In the eighth class of our Absolute Beginner Spanish course we are going to learn how the Spanish nouns work, so we can study the most basic things related to nouns: common endings, plurals and gender.
Main characteristics of nouns
Nouns are the words which refer to things, people, animals, concepts, etc. For example, the word noun is a noun.
In English, nouns (usually) have a singular form (noun) and a plural form (nouns). Nouns are also the words that can be preceded by determiners such as articles (a noun, the nouns), etc.
The biggest difference between Spanish and English is that Spanish nouns have gender (masculine or feminine), even if they refer to an object. Since English nouns don’t have gender per se, this basic characteristic is problematic at first to English speakers.
The first thing we have to understand is that gender doesn’t refer to biology, but to grammar. That’s why we could also talk about grammatical gender.
Only with living beings does grammatical gender coincide with biological gender. With objects, however, there’s no biological gender, but there’s always grammatical gender.
The word for woman is mujer, which is feminine. The word for man is hombre, which is masculine. That’s easy. However, the word for table is mesa, feminine, and the word for book is libro, masculine.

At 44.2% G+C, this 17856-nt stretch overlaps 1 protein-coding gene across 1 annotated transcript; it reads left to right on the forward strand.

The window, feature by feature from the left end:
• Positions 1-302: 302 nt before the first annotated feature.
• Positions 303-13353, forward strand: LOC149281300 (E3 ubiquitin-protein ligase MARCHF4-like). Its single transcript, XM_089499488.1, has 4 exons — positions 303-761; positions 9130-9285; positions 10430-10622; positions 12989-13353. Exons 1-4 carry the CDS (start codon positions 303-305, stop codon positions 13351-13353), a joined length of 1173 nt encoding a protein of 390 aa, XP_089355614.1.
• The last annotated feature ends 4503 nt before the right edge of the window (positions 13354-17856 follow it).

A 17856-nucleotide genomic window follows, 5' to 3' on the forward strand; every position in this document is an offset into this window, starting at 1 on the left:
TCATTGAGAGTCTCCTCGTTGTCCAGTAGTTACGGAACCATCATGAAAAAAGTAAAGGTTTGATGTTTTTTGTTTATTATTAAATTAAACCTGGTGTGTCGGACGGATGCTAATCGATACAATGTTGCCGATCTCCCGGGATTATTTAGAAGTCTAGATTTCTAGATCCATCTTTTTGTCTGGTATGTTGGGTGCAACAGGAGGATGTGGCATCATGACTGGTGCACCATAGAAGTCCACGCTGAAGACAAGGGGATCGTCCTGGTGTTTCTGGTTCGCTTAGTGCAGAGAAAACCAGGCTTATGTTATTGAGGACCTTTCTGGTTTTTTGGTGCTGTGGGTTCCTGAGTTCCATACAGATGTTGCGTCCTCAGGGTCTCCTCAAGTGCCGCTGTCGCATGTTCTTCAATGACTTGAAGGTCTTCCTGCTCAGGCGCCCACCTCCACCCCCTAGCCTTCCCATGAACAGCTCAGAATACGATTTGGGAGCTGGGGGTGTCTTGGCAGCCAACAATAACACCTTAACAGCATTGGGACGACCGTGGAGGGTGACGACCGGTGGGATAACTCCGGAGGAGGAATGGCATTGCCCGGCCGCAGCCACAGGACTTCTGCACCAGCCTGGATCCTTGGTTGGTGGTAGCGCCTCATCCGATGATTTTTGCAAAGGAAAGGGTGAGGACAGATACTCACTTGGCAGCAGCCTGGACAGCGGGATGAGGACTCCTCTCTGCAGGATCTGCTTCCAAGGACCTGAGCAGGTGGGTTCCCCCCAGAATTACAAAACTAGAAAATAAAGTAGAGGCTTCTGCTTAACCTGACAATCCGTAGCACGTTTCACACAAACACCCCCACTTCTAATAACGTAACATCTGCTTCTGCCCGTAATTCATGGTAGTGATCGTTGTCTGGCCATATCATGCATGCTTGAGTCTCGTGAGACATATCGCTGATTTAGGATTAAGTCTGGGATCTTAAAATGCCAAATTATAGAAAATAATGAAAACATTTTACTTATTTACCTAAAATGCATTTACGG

Why would a table be feminine, and a book, masculine? Just like that. Deal with it.
When you learn a noun, you shouldn’t just learn its spelling-pronunciation and meaning: you should also learn its gender.
Common gender endings
Around half of the nouns are quite straight-forward when it comes to gender, since you can get it from its ending. As a rule of thumb, this is the basic correspondence between the ending of a noun and its gender:
- ‑a → feminine (e.g. niña)
- ‑o → masculine (e.g. niño)
Of course, there are some exceptions that you’ll learn on the way, such as mano (feminine) or problema (masculine).
Then, you’ll find that around half of the words don’t fall into any of those two endings. We can’t know the gender of those words beforehand.
There are some common suffixes, such as ‑dad or ‑tad (English ‑ty), for example universidad or libertad, which are always feminine. Other than these cases, you must learn genders by heart.
It is quite easy to make the plural of a noun from its singular (and also to form the singular from its plural).
In general, you just add ‑s to the singular form to make the plural:
- puerta → puertas
- cuaderno → cuadernos
But if the word ends with a consonant, then you need to add ‑es:
- pared → paredes
- papel → papeles
- poder → poderes
- camión → camiones
Yes, there are exceptions to everything we have studied in this class, but for now we’re good!